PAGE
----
About this series
While language defines humanity, literacy defines civilization. Understandably, illiteracy or difficulties in acquiring literacy skills have become a major concern of our technological society. A conservative estimate of the prevalence of literacy problems would put the figure at more than a billion people in the world. Because of the seriousness of the problem, research in literacy acquisition and its breakdown is pursued with enormous vigor and persistence by experts from diverse backgrounds such as cognitive psychology, neuroscience, linguistics and education. This, of course, has resulted in a plethora of data, and consequently it has become difficult to integrate this abundance of information into a coherent body because of the artificial barriers that exist among different professional specialties.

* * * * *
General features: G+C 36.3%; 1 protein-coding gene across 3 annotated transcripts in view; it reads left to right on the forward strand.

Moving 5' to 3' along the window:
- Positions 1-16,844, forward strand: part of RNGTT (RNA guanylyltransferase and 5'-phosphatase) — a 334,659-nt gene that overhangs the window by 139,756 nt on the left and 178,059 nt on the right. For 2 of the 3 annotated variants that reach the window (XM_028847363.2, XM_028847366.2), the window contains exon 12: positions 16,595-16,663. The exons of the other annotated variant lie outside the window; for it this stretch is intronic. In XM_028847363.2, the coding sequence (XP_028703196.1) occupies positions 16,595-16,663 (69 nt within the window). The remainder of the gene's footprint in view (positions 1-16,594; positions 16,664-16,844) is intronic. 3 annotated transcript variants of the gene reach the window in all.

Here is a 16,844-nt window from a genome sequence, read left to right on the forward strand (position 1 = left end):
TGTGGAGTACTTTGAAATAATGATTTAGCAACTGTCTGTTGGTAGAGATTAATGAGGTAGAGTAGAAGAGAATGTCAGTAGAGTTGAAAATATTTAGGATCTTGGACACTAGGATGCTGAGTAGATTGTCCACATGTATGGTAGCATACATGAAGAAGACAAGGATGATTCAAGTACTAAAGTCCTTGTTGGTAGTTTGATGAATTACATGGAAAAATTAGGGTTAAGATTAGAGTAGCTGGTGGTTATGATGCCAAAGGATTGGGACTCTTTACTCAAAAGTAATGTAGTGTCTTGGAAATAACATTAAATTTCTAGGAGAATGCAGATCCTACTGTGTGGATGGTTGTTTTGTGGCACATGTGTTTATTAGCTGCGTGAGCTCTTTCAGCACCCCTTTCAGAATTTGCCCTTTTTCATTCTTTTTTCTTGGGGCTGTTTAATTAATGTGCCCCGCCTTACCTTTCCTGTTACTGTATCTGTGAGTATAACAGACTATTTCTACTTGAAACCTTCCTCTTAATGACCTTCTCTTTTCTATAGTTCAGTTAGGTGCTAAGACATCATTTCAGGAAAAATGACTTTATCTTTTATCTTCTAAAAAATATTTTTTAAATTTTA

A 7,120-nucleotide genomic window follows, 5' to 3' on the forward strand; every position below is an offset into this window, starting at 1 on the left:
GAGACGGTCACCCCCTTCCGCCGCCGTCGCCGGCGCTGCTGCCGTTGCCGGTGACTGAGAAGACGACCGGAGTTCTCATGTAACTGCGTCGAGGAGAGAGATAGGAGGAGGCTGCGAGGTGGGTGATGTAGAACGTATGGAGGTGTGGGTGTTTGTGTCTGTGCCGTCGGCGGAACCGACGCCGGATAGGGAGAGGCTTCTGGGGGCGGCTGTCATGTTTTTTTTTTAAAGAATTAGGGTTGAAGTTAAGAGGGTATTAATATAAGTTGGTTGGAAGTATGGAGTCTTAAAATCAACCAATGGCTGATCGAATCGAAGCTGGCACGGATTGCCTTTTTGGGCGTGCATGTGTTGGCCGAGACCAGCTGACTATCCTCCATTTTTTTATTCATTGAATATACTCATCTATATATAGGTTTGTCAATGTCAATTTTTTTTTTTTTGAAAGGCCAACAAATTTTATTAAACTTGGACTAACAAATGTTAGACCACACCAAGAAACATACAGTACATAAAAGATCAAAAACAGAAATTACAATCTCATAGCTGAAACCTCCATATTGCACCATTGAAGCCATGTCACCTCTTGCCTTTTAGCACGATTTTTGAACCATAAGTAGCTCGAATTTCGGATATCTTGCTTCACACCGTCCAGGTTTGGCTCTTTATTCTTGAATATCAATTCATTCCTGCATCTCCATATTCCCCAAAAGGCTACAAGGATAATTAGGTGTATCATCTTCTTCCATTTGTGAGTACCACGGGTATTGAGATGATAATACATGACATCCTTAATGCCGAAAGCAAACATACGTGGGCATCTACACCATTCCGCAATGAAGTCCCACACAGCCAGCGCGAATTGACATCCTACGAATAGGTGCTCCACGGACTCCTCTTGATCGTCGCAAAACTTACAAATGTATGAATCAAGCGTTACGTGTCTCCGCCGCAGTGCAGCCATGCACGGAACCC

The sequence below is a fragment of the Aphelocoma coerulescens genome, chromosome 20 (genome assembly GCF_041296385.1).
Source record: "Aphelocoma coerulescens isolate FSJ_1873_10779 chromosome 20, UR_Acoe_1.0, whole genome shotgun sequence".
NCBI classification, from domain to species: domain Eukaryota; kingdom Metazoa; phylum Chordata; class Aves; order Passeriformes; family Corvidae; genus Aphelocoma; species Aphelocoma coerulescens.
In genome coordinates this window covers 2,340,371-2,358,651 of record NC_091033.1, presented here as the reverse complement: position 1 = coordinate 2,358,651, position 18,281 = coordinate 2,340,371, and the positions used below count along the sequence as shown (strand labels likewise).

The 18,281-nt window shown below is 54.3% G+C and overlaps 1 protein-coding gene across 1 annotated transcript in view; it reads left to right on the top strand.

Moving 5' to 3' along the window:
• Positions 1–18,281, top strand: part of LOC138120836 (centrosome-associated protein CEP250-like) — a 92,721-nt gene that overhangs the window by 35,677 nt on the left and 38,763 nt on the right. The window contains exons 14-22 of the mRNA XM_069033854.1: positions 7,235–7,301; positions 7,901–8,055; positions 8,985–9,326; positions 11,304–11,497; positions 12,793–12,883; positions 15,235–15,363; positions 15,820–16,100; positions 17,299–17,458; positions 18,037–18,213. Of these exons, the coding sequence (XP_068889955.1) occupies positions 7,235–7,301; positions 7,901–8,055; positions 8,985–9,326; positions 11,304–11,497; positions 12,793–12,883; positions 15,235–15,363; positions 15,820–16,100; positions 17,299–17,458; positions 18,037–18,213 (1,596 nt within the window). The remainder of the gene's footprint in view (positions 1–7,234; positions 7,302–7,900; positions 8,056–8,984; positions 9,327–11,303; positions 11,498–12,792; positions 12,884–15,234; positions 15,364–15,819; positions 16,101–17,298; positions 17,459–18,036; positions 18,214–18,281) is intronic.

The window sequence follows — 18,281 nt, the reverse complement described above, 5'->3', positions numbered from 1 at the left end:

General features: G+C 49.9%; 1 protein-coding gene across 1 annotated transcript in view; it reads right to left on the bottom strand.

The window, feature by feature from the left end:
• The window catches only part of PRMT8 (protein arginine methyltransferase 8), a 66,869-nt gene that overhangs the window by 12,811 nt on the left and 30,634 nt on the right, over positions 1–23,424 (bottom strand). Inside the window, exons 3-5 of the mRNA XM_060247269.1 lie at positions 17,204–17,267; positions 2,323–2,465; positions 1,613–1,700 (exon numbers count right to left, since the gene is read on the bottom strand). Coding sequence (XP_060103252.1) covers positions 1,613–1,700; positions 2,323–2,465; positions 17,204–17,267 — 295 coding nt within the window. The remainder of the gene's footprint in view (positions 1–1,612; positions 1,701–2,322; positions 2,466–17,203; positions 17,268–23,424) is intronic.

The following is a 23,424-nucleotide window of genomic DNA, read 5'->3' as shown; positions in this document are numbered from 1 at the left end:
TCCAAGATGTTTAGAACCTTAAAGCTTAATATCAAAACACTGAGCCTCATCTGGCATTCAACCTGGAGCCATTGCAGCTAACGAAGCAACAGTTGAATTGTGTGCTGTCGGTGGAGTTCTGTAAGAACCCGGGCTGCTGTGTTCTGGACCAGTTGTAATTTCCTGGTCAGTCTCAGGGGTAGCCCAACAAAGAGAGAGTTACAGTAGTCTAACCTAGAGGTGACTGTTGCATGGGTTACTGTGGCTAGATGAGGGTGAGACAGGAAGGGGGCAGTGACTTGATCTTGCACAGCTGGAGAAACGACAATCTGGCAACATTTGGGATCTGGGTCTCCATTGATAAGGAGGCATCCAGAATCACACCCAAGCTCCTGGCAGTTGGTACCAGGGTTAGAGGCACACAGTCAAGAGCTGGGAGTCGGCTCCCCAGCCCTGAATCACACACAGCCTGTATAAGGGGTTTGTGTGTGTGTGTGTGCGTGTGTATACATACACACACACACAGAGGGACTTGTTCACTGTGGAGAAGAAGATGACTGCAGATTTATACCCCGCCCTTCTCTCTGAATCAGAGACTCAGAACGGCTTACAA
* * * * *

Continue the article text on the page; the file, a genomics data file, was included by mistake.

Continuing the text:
The purpose of this series is to bring together the available research studies into a coherent body of knowledge. Publications in this series are of interest to educators, clinicians and research scientists in the above-mentioned specialties.
Some of the titles suitable for the Series are: fMRI, brain imaging techniques and reading skills, orthography and literacy; and research based techniques for improving decoding, vocabulary, spelling, and comprehension skills.
Book proposals for this series may be submitted to the Publishing Editor: Natalie Rieborn; Springer; Van Godewijckstraat 30; 3300 AA Dordrecht; The Netherlands;